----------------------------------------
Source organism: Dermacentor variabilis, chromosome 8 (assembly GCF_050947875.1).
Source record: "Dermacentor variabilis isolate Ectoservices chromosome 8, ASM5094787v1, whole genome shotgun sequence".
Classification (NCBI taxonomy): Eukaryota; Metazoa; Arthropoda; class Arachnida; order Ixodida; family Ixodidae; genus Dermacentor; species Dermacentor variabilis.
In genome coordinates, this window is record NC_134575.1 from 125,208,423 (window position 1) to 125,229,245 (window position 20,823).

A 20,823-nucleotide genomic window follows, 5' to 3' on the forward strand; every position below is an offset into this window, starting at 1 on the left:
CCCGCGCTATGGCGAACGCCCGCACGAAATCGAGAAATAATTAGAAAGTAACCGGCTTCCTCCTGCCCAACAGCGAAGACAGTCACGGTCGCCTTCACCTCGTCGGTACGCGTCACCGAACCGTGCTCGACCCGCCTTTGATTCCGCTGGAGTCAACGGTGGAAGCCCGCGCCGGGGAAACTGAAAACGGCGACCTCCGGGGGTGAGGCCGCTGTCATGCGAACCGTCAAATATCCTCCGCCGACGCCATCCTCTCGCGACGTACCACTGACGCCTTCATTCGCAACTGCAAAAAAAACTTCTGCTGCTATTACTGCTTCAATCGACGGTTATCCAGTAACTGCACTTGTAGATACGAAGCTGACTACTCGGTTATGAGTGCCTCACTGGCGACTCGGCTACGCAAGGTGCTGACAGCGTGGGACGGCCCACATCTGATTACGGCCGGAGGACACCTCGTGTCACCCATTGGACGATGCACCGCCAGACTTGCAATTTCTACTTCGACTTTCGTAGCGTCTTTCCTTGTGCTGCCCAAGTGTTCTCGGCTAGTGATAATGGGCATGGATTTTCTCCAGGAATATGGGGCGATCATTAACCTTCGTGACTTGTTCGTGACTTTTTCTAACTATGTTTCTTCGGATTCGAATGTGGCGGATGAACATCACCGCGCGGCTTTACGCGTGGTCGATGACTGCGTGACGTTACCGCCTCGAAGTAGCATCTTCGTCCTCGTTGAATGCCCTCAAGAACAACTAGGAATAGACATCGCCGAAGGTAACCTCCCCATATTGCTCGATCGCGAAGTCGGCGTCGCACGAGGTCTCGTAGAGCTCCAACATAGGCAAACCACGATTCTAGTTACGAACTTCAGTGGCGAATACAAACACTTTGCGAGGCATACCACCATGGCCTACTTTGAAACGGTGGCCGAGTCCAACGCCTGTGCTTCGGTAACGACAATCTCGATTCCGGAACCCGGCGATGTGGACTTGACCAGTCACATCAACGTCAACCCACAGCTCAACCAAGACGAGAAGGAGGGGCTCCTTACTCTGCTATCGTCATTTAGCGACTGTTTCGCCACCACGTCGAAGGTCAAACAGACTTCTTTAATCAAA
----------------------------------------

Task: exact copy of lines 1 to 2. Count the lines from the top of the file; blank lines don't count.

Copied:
Source organism: Dermacentor variabilis, chromosome 8 (assembly GCF_050947875.1).
Source record: "Dermacentor variabilis isolate Ectoservices chromosome 8, ASM5094787v1, whole genome shotgun sequence".